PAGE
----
June 15, 2024
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June 15, 2024
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Linking Northern and Central NJ, Bronx, Manhattan, Westchester and CT

Rabbi George Silfen, Esq. Publishes a Second Superlative Sefer

How do you follow up on an outstanding Sefer on Chumash and the Mo’adim? By releasing an even better one three years later! A few samples of Divrei Torah from the new Sefer explain my great enthusiasm for this magnificent contribution to our community.


Brit Milah

We often perform a Brit Milah when the boy’s eighth day falls on Shabbat. The Ba’al HaTurim (Rav Silfen loves to expound on the Ba’al HaTurim) finds a hint to this halacha in the equal number of words (five) and letters (23) in the pesukim “Uvayom HaShemini Yimol Besar Orlato” (“On the eighth day we perform the Brit Milah;” Vayikra 12:3) and “Vayechulu (with a Vav after the Chaf) HaShamayim V’Ha’Aretz V’Chol Tzeva’am” (“Hashem completed the universe’s Creation”; Breishit 2:1).

Why does the Torah specifically present this hint in the pasuk of Vayechulu? Rav Silfen notes the Gemara (Shabbat 119b) which states that one who recites Vayechulu on Friday night becomes Hashem’s partner in Creation. Hashem created the world, and we serve as his publicists.

Rav Silfen notes a similar theme with Brit Milah. The Sefer HaChinuch (2) explains that Brit Milah expresses a partnership with Hashem in eliminating negative character traits. Just as we partner with Hashem by removing the orlah from the boy He created, we also partner with Hashem in eradicating our negative characteristics. This explains the connection between Vayechulu and Brit Milah. Both represent the noble roles of partnering with Hashem.

Rav Silfen adds that connecting Vayechulu to Brit Milah shows that Brit Milah is not a one-time event. Rather, as Shabbat is an ongoing event each week, removing our negative sides is a lifelong project. Shabbat is the perfect time to remove our bad features since on Shabbat we step out of our routine and allow ourselves the necessary “bandwidth” for introspection and personal growth.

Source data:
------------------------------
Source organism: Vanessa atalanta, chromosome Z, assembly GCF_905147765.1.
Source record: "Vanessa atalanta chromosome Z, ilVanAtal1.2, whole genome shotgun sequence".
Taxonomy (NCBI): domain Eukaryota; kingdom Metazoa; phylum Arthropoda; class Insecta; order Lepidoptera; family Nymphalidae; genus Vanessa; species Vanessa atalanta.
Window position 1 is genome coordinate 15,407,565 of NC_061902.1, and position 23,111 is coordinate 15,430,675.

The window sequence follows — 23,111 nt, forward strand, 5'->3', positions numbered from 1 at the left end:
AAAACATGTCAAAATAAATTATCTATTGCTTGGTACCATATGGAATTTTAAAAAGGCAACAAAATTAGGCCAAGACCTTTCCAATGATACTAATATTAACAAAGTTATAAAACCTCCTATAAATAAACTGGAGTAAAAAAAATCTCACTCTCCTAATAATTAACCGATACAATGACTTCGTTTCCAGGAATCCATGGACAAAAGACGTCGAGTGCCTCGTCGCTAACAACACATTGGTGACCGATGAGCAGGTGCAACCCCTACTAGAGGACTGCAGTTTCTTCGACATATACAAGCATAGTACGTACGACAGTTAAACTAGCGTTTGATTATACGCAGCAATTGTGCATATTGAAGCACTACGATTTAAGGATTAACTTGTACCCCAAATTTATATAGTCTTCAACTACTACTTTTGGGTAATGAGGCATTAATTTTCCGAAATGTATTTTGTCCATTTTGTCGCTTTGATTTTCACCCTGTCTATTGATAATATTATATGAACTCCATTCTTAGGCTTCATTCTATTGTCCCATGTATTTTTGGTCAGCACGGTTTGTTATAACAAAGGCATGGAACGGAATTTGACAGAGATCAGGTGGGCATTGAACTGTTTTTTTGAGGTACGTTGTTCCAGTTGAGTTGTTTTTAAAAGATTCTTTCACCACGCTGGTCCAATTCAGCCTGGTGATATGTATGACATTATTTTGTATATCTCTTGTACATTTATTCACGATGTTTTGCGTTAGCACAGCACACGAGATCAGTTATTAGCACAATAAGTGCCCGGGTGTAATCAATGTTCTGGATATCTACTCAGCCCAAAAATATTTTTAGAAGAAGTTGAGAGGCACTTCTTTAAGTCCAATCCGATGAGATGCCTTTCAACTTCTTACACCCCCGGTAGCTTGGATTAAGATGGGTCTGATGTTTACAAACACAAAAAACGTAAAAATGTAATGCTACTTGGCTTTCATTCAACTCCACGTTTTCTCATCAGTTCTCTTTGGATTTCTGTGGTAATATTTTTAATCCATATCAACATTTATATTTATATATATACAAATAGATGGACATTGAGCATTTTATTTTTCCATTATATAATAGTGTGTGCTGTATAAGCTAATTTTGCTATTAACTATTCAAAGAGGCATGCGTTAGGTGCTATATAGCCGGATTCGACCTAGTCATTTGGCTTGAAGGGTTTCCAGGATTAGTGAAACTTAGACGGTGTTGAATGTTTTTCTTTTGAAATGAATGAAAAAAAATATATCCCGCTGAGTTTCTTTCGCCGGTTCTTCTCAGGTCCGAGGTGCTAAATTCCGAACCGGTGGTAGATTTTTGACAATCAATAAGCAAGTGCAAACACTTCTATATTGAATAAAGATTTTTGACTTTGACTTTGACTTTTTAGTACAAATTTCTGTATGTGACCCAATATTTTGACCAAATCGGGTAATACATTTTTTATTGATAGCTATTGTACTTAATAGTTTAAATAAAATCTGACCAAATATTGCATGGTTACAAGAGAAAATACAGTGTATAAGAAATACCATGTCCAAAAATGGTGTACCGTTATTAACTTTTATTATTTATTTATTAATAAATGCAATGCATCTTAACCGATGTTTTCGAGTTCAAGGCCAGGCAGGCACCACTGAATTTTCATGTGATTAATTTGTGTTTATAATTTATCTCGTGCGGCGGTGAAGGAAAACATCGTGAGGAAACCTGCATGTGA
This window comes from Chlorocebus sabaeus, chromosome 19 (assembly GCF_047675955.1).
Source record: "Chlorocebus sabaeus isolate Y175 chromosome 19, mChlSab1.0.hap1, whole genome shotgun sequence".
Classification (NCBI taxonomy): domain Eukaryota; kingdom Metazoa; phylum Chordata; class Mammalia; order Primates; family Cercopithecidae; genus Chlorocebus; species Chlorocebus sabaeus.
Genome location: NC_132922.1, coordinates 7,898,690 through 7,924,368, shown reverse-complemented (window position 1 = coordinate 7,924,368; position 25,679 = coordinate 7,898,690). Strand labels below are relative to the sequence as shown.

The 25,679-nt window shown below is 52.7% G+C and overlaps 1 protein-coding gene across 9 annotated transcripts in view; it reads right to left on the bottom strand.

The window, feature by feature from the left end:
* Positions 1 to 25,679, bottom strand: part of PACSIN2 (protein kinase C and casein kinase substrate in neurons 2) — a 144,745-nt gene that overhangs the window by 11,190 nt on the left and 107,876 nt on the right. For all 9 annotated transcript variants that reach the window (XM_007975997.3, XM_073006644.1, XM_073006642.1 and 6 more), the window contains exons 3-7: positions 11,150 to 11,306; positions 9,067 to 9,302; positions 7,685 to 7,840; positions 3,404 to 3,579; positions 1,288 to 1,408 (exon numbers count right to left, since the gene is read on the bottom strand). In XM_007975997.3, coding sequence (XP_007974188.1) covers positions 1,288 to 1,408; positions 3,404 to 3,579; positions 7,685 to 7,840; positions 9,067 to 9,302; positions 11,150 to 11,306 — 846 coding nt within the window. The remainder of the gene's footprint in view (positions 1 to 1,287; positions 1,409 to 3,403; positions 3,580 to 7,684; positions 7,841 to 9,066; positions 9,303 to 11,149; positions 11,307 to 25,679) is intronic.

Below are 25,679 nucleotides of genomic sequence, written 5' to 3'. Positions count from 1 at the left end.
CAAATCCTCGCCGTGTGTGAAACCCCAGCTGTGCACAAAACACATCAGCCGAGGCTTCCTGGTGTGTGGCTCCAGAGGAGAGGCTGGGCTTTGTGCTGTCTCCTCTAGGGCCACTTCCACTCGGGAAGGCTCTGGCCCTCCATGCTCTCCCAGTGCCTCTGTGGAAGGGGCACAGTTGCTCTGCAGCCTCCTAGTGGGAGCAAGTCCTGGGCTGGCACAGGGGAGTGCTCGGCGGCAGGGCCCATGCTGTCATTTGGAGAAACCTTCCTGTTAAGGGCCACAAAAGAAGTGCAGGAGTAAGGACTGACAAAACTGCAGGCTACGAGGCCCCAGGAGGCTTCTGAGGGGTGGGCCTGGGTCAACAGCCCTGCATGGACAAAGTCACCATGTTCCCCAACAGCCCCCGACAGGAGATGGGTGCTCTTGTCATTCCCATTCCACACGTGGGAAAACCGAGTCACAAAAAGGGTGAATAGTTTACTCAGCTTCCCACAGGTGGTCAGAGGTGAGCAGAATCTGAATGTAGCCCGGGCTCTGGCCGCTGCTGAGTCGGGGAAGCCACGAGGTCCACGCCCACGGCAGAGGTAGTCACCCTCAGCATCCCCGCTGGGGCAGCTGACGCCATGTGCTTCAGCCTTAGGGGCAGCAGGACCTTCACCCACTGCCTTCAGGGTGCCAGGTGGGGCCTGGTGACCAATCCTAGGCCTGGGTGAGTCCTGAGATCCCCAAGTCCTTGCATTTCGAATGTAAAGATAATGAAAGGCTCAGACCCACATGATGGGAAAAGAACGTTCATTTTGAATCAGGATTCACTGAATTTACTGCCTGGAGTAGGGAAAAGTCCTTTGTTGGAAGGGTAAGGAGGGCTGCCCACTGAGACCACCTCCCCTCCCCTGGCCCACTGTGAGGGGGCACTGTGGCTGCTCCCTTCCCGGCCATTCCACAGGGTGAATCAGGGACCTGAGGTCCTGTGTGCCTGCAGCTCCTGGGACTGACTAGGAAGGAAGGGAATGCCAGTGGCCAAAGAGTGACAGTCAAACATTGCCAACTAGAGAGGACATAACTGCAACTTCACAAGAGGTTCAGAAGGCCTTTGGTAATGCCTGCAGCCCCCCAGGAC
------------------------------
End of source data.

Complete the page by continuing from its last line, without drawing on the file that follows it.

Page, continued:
Rashi explains the introductory pasuk of Parashat Emor (“Emor El HaKohanim V’Amarta Aleihem,”— “Tell the Kohanim and say to them”) as instructing adults to alert young Kohanim to separate from Tumat Meit, contact with the dead. The Ramban understands this exhortation to apply not only to educating young Kohanim about Tumat Meit, but also to adults, thereby teaching all young Jews to avoid all aveirot.

Why is steering youngsters away from aveirot taught in the context of Tumat Meit? Rav Silfen explains that a great lesson for success in chinuch is communicated in this way. When a young Kohen asks why he must separate from Tumat Meit, unlike his non-Kohen friends, he is told that his prohibition stems from his special status. Similarly, when a young Jew wonders why he must separate from activities acceptable to almost everyone else, we respond that the restrictions stem from our special status as Jews.


Tisha B’Av

It is well-accepted (as documented by the Piskei Teshuvot) that one should wish Mazal Tov to the Ba’alei Simcha when a Brit Milah is held on Tisha B’Av. But how is this permitted if greetings are forbidden on Tisha B’Av (Shulchan Aruch Orach Chaim 554:20)?

Rav Silfen explains that this ruling is intended to avoid stirring up ill will by the failure to wish Mazal Tov to the Ba’alei Simcha. He notes that it is similar to the Shulchan Aruch instructing us to quietly return a greeting on Tisha B’Av from one who does not know it is forbidden to greet people on this sad day. In both cases, the intention is to avoid creating negative vibes between individuals.